• Section 48.3: "The Commissioner of Police shall be appointed by the Governor acting in accordance with the advice of the Gibraltar Police Authority, provided that the Governor may disregard the advice of the Gibraltar Police Authority in relation to any person where he judges that accepting that advice would prejudice Her Majesty’s service". Cremallera (talk) 13:06, 26 January 2010 (UTC)
Actually the very point you raise has been addressed time and time again. Is there something about the response you don't understand? If so we can try and address it, if not then please stop the tendentious argument. Justin talk 14:02, 28 January 2010 (UTC)
Gibnews, you are right when you say "its what the references say." If you look at my section above, you will see many sources that say "almost complete internal self-government" or "self-government except (...)" (Gib Chief Minister, UK House of Commons, CIA, BBC, ...) while the UN calls Gibraltar directly "non self-governing". Therefore, it is clear that (if I didn't get the words "almost" and "except" wrong) many sources say that self-governance in Gibraltar is not complete or full. There is no need to argue about the meaning of the word "self-governing" here, because these sources clearly say that Gibraltar is not completely self-governing no matter the meaning of that word, even if they were using Justin's interpretation of the word "self-governing" they would be saying so (otherwise they would not use the word "except"). --Imalbornoz (talk) 10:05, 26 January 2010 (UTC)
The UN does not say anything to that effect, Gibraltar has been on the list of non-self governing territories for a long time, the UN has not updated its position on Gibraltar since the sixties. a lot has changed in the world since then, for example the emergence of democracy in Spain. TODAY Gibraltar is self-governing, it is not a sovereign state, but that is quite a different issue. AND it is only fully self-governing after the implementation of the 2006 constitution that it one can make that assertion, so there may be references around describing the situation prior to two years ago which say 'non self governing'. I suggest you read the proceedings of the UN C24 which you show why in some areas the UN is an absolute waste of space and time. --Gibnews (talk) 11:33, 26 January 2010 (UTC)

UNIDENT

I disagree, but I find your attitude totally lovable (you remind me of my discussions with my children...) ; - )

About the UN: Really, Gibnews, do you seriously mean that you have taken a look at the link to the UN website (which I've posted like 15 times) where it says "Non Self-Governing Territories listed by General Assembly 2002" AND YET you insist that the UN does not say anything? Come on, my friend, take a look at it and tell me which part of "NSGT-LISTED-BY-GENERAL-ASSEMBLY-2002" you don't understand. (you are right about one thing, though: the General Assembly has not changed its position on Gibraltar since the 60s, although it has quite accurately updated the Constitutional changes in its reports; why no changes in position? I don't know but those are the facts...)

About the UN procedures: I imagine that they are pretty Kafkian (the bigger the organisation and the more far away the "owners" or "taxpayers" the more it is so, like in the EU Commission, etc.), but it is a notable source...

About all the rest of sources: What part of the text "self-governing-EXCEPT-FOR" is difficult for you to connect with the concept that Gibraltar's self-government is not full or complete?

No bad feelings. Please read the sources and then we talk. Thanks! --Imalbornoz (talk) 12:15, 26 January 2010 (UTC)

There have been no changes in the UN C24 position because of effective opposition by a certain foreign Government. I trust you feel that your taxes are well spent. By talking at length at the UN, Spain has prevented Gibraltar being de-listed. But although they are in a sixties time warp in the real world we have implemented a new constitution and Gibraltar has become self-governing. In that respect we have been more successful in getting rid of interference by Britain than Spain. Indeed Gibraltar has more democratic government than some of the states with members on the C24, albeit they represent theoretically sovereign states. In the case of Gibraltar, UK and Spain the EU Commission rules us equally by means of directives. --Gibnews (talk) 12:38, 26 January 2010 (UTC)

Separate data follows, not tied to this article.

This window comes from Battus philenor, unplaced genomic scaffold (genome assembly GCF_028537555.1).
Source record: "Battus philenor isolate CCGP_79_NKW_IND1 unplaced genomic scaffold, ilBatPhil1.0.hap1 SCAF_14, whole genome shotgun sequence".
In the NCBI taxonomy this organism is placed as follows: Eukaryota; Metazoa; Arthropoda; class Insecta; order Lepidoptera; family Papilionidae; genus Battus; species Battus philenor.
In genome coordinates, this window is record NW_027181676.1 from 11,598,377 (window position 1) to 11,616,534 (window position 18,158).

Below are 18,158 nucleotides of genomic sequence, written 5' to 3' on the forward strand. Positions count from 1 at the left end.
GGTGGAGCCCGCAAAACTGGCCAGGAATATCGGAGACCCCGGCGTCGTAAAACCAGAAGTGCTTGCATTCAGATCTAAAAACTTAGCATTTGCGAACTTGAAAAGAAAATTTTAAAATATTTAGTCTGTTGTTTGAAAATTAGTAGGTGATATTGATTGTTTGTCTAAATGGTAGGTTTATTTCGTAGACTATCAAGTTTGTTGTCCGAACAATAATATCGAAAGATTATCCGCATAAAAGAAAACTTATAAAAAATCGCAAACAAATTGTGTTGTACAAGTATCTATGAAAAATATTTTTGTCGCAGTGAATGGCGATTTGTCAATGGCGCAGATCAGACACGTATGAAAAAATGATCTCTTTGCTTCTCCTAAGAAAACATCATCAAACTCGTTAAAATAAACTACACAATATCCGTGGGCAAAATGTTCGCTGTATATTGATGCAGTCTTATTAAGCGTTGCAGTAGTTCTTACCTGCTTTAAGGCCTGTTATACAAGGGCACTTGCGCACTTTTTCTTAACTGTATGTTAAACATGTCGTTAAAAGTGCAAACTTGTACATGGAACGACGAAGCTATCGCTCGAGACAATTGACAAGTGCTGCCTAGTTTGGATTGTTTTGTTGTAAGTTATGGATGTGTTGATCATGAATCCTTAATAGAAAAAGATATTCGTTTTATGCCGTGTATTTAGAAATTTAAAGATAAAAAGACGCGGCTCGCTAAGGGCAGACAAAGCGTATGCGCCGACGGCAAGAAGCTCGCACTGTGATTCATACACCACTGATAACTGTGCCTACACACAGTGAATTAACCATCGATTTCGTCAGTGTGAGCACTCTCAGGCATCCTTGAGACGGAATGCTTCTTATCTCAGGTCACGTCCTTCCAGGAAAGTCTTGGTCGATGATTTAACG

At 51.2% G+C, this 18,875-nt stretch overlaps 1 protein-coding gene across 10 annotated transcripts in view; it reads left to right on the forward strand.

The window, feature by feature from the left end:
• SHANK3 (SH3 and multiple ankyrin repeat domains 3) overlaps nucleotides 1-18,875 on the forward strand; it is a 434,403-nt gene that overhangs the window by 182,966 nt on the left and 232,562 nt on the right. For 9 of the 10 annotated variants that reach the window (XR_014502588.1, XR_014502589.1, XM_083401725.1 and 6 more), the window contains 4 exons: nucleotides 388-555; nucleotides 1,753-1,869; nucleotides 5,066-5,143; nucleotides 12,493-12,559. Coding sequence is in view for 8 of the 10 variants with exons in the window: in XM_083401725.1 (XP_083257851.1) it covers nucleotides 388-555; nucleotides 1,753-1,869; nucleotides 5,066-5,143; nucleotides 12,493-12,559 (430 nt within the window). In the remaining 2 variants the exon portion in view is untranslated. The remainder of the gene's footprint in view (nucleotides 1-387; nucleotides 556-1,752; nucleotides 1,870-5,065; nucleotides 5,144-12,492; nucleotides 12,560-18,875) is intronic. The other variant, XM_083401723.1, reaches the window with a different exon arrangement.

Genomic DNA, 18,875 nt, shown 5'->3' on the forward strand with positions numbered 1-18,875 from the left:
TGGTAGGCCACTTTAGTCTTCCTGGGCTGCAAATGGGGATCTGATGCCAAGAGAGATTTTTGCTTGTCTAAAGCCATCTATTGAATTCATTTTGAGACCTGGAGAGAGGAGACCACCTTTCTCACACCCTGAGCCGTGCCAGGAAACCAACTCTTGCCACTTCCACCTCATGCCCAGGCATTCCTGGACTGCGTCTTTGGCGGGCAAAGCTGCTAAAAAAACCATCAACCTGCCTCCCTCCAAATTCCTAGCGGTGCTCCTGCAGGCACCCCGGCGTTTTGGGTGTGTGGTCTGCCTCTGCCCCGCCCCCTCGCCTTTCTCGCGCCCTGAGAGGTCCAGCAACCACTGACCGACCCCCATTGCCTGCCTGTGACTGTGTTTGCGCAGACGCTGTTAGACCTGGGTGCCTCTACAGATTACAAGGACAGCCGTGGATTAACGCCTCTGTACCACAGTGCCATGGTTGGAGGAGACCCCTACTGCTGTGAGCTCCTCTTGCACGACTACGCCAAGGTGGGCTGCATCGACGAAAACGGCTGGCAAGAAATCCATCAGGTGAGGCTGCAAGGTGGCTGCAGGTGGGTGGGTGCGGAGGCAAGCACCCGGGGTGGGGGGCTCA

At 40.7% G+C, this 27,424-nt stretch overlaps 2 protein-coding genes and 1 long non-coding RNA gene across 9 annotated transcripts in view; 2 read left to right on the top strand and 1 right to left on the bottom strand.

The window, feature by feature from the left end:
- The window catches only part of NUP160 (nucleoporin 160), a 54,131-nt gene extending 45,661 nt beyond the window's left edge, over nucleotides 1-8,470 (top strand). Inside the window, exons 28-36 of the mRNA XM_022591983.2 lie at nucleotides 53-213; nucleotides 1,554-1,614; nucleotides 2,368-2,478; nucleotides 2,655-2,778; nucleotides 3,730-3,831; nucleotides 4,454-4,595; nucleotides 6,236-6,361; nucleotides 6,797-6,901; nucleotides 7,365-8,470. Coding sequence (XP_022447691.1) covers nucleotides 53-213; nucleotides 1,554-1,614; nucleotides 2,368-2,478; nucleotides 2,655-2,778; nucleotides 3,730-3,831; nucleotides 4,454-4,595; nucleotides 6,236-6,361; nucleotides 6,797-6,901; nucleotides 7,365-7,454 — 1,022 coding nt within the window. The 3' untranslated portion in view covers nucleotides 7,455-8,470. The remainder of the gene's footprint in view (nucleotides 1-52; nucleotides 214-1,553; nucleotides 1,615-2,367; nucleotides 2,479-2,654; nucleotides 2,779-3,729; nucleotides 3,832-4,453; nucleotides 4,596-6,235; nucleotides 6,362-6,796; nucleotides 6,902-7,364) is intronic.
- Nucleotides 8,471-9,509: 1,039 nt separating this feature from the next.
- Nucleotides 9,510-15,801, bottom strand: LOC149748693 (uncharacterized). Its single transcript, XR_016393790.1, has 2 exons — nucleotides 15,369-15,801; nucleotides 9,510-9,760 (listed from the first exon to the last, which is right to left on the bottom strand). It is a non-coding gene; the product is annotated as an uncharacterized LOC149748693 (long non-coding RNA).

I am sure that Gibraltar's government is more effective and probably more democratic than Britain's and Spain's, and surely much more than the EU and the UN (I really think so). That usually is the most difficult part: to agree on what we think. On the other hand, it's funny that we don't seem to agree on what others say (which should be much easier, as long as we look or listen at what they say or publish). Therefore, I think that it would be of great help if you could click on the link to the UN General Assembly's list of non self-governing territories and confirm that Gibraltar is there. Then I'll ask you that we make the logical (not so big) jump to say "if Gibraltar is in the General Assembly's list of non self-governing territories, then it must be that the GA's position is that Gibraltar is a non self-governing territory". Thank you very much indeed. --Imalbornoz (talk) 16:07, 26 January 2010 (UTC)
    • ^ Jackson, William (1990). The Rock of the Gibraltarians. A History of Gibraltar (second edition ed.). Grendon, Northamptonshire, UK: Gibraltar Books. p. 225. ISBN 0-948466-14-6. :
    • ^ Edward G. Archer (2006). Gibraltar, identity and empire. Routledge. pp. 42–43. ISBN 9780415347969. 
    • ^ William Jackson (1990). The Rock of the Gibraltarians. A History of Gibraltar (Second ed.). Grendon, Northamptonshire, United Kingdom: Gibraltar Books. p. 143. ISBN 0-948466-14-6. . British: 351; Genoese: 597; Jews: 575; Spaniards: 185; Portuguese: 25
    • ^ [60] Regions and territories: Gibraltar "Gibraltar is self-governing in all areas except defence and foreign policy."
    • ^ [61] Chief Minister's UN Speech "Mr Chairman, nobody who visits Gibraltar and observes its society and self government can objectively think that Gibraltar, in reality, remains a colony." Speech to the United Nations Special Committee on Decolonisation 8 October 2009
    • ^ [62] David Blair, Gibraltar makes plans for self-government, Daily Telegraph, 28 February 2002 "GIBRALTAR'S parliament approved an ambitious package of constitutional reform yesterday designed to give the colony almost complete self-government."
    • ^ "Gibraltar". Encyclopædia Britannica. Retrieved 18 August 2009. Gibraltar is an overseas territory of the United Kingdom and is self-governing in all matters but defence. 
    • ^ [63] Special Committee on Decolonization hears petitioner from Gibraltar as Spain opposes its removal from list of Non-Self-Governing Territories "the representative of Spain opposed any attempt to remove it from the list of Non-Self-Governing Territories undergoing decolonization"
    • ^ ref
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    • ^ ref
    • ^ ref
    • ^ ref
    • ^ ref
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    • ^ ref
    • ^ http://www.un.org/News/Press/docs/2009/gaspd422.doc.htm